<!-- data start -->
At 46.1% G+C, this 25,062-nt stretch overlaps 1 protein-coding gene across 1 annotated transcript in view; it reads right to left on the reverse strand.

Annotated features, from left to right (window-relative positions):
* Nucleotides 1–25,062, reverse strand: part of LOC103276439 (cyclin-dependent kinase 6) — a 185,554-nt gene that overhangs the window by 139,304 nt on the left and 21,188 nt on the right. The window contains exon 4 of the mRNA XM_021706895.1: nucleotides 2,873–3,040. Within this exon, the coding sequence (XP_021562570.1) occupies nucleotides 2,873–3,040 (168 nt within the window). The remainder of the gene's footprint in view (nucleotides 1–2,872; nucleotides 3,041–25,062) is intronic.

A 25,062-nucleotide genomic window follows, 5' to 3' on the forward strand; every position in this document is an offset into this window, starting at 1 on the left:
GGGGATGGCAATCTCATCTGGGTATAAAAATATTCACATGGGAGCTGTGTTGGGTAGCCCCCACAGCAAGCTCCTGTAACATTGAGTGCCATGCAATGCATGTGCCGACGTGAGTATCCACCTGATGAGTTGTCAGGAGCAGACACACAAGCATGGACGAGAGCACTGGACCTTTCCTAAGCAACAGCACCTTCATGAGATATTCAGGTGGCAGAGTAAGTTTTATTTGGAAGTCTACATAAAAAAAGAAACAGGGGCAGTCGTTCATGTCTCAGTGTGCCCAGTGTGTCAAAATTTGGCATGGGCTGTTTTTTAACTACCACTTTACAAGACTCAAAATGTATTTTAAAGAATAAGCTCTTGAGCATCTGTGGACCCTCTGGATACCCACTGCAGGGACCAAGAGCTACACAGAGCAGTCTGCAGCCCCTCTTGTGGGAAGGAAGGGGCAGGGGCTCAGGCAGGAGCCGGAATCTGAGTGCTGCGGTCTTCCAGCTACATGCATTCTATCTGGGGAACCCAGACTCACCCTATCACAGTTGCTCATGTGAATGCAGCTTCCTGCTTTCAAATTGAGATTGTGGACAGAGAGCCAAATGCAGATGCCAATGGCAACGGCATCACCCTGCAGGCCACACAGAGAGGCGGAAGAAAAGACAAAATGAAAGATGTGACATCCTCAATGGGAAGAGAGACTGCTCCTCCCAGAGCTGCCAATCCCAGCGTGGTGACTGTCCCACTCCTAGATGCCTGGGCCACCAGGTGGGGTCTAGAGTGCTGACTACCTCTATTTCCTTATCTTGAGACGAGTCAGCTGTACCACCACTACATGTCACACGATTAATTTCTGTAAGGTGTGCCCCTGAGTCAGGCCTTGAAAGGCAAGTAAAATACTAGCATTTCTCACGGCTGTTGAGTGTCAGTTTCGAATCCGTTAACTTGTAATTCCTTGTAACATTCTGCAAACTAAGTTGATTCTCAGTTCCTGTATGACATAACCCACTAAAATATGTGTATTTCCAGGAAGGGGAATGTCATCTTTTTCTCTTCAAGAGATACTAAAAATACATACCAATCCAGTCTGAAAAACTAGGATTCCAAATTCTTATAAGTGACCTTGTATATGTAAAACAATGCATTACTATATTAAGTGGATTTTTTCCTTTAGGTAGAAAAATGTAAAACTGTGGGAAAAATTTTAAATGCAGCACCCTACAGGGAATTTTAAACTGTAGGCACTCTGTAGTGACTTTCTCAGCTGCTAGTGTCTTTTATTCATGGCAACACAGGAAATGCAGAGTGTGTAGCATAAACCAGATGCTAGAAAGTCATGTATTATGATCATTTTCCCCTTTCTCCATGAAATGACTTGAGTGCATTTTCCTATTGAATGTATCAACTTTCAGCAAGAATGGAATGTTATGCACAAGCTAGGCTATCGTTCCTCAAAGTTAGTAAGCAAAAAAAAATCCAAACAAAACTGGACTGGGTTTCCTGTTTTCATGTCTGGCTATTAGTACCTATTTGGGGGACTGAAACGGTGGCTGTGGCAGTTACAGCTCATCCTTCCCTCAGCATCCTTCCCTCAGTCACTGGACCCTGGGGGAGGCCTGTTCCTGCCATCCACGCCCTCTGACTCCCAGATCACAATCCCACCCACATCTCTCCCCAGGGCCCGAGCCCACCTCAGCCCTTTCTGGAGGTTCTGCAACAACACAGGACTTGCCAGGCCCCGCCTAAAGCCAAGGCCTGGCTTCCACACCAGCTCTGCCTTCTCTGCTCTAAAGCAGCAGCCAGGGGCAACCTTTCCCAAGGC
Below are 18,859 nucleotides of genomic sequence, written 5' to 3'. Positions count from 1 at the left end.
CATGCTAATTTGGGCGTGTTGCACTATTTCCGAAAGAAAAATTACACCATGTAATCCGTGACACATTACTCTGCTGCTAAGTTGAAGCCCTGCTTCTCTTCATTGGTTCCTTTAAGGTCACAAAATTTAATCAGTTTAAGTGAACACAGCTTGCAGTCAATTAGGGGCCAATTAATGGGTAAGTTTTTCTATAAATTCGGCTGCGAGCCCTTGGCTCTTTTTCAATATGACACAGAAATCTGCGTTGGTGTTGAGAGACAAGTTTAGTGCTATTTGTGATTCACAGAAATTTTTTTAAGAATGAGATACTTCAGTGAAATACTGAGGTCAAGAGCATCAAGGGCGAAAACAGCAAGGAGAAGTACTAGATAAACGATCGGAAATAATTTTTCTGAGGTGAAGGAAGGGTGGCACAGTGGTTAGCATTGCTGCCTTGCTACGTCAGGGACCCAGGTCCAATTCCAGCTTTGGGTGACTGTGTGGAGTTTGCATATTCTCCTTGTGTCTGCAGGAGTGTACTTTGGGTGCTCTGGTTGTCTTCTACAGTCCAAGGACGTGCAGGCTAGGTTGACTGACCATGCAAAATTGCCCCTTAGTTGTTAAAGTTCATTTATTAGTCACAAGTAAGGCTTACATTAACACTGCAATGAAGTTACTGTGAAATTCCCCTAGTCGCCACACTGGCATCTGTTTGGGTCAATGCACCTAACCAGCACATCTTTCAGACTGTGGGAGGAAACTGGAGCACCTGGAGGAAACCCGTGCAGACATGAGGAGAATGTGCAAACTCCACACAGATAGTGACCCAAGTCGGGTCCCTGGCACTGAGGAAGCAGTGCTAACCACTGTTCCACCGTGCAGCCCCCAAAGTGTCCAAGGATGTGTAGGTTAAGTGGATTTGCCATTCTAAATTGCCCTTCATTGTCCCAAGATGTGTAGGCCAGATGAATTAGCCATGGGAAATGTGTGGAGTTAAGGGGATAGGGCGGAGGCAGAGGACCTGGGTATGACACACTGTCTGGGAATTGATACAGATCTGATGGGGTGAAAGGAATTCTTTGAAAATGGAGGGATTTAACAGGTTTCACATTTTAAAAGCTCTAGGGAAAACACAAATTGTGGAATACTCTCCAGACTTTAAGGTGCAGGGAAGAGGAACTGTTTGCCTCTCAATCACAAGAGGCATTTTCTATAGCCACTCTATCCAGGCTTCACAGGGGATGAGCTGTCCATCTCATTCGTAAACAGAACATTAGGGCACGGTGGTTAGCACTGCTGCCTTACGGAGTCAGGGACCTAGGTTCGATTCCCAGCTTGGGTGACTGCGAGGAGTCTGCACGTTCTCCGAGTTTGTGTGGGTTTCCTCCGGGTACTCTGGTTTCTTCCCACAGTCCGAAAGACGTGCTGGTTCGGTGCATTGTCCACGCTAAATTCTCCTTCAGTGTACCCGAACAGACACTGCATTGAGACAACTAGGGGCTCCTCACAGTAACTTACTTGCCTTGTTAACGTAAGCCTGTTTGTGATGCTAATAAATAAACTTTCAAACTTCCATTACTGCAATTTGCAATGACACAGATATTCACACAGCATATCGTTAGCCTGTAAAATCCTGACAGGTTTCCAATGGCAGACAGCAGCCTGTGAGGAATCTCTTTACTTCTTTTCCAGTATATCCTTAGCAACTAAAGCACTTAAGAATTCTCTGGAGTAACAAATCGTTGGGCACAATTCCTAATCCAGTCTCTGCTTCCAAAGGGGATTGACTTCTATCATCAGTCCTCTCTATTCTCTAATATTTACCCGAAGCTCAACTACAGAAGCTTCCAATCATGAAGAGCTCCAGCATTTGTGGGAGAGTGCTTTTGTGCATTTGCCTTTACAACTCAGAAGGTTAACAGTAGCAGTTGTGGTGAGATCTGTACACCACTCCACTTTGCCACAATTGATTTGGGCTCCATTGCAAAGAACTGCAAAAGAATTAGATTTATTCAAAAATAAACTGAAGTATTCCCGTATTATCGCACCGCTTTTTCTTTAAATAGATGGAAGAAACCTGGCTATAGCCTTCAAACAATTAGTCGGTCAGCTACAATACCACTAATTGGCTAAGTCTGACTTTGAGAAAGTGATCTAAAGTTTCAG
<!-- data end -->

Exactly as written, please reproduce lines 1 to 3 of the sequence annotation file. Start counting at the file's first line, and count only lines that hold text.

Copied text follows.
At 46.1% G+C, this 25,062-nt stretch overlaps 1 protein-coding gene across 1 annotated transcript in view; it reads right to left on the reverse strand.

Annotated features, from left to right (window-relative positions):
* Nucleotides 1–25,062, reverse strand: part of LOC103276439 (cyclin-dependent kinase 6) — a 185,554-nt gene that overhangs the window by 139,304 nt on the left and 21,188 nt on the right. The window contains exon 4 of the mRNA XM_021706895.1: nucleotides 2,873–3,040. Within this exon, the coding sequence (XP_021562570.1) occupies nucleotides 2,873–3,040 (168 nt within the window). The remainder of the gene's footprint in view (nucleotides 1–2,872; nucleotides 3,041–25,062) is intronic.